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central banks being behind the curve and not reacting to things that could damage their economy. maybe the bank of england has actually been the most responsible and making sure there was a buffer for the u.k. economy regardless of what happens. referendum he was doing his job presenting the risk to a country -- eight the country -- aid the country. vonnie: coming up, apple rolls out a series of product upgrades in a few hours. are live at san francisco to set the stage for ceo tim cook next. this is bloomberg. ♪
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mark: live from london, i'm mark barton. just under 15 minutes away from the european close. vonnie: in new york i'm vonnie quinn. we're watching shares of apple ahead of the product release today in san francisco. the tech giant battles and iphone sales slump. does ceo tim cook have enough tricks up his sleeve? is gearing up for the event. it is a special event. we are not expecting a massive refresh for the iphone this time around. is the strategy that people really need to upgrade now? will there be a huge upgrade next year? one of the big things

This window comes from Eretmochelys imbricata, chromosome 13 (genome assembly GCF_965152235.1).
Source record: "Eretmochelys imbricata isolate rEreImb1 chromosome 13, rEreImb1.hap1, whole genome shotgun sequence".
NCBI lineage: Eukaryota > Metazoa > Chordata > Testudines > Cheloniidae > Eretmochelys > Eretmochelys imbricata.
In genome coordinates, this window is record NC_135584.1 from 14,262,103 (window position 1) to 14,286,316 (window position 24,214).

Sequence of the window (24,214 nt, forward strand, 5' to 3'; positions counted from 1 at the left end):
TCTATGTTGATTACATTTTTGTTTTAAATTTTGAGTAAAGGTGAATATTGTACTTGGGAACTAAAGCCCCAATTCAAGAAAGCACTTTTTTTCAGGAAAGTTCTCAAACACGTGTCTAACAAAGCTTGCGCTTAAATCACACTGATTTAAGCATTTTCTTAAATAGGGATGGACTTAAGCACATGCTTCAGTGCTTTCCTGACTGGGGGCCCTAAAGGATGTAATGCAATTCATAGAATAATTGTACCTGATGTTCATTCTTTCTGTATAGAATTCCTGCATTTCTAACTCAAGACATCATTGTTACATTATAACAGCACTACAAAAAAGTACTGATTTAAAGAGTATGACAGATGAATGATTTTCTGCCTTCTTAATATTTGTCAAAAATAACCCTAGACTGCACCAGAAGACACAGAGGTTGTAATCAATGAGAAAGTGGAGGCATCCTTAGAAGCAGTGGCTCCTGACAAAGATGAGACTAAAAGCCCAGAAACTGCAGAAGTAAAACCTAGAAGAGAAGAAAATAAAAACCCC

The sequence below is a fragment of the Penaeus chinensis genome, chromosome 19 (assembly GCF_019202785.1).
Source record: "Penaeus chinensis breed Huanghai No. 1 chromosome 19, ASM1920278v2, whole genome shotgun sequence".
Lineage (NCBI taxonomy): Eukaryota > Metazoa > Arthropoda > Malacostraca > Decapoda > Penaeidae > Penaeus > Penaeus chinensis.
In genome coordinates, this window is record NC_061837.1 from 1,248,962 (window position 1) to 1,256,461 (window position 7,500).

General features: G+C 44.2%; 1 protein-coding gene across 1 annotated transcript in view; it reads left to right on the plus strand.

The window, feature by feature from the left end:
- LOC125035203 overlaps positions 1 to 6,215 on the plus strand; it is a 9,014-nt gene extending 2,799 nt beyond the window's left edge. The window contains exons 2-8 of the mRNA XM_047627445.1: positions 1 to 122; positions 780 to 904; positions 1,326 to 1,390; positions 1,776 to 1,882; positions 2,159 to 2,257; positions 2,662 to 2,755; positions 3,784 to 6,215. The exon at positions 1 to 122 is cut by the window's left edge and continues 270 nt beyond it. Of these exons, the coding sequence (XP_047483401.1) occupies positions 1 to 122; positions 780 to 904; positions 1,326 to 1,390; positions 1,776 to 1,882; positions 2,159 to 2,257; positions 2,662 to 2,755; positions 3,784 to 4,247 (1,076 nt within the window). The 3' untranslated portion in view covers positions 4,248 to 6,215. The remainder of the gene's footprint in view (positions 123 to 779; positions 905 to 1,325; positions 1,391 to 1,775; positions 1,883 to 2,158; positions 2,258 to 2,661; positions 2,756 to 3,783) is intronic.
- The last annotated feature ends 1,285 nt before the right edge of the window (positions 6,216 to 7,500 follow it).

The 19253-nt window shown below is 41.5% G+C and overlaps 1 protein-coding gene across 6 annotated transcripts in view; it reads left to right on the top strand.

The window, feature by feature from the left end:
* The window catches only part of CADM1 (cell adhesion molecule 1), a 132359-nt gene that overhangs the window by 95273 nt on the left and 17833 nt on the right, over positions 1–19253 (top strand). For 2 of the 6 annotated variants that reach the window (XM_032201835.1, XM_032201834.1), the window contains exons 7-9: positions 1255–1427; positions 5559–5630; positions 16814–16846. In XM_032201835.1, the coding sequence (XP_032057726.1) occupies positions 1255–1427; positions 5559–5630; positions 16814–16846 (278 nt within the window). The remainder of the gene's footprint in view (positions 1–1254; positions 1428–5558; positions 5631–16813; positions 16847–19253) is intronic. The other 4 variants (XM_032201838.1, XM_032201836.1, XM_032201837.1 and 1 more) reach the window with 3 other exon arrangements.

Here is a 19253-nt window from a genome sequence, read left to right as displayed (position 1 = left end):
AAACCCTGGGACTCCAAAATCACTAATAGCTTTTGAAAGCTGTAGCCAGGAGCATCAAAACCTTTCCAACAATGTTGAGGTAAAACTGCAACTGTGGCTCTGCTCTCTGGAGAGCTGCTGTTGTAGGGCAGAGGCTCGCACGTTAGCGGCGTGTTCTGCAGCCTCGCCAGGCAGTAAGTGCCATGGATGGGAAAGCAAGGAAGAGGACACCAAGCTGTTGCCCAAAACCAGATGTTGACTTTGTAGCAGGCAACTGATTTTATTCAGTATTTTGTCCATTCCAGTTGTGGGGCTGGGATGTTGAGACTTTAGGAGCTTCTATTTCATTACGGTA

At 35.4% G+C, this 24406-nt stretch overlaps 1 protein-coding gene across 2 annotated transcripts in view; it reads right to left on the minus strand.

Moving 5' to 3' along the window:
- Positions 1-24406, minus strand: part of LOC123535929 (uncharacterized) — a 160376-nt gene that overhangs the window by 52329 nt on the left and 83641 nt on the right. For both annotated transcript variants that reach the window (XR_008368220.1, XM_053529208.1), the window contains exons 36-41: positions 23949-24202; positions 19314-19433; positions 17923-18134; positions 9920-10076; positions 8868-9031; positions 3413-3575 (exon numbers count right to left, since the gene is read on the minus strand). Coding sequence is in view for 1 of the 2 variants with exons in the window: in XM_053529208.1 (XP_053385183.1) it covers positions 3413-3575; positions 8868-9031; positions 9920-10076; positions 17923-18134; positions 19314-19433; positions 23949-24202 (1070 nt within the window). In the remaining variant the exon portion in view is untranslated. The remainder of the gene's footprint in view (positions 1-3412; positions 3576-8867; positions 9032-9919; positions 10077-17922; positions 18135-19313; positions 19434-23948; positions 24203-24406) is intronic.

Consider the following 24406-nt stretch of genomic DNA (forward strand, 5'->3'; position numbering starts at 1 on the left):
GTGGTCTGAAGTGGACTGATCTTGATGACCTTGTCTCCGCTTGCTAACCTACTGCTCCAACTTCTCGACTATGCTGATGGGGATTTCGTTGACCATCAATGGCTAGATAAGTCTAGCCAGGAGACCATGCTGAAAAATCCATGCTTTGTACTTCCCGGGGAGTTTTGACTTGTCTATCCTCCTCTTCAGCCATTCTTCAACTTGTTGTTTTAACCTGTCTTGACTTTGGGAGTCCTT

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apple announced last year was the iphone upgrade program. it is sort of a subscription service that allows people to upgrade to new phones every time there is a new one on a nearly annual basis. that gives people some incentive to get this year's phone. new features to steer is when we are expecting the big overhaul. vonnie: what do we really expect? mark: this year we are expecting the iphone seven and the iphone seven plus. they will look almost identical to last year's models but the backs are a little cleaner. new features like a pressure sensitive home button. a very significant camera upgrade with better low light zoom, finer deeper editing controls and no headphone jack. mark: mark, why do i need a dual camera system?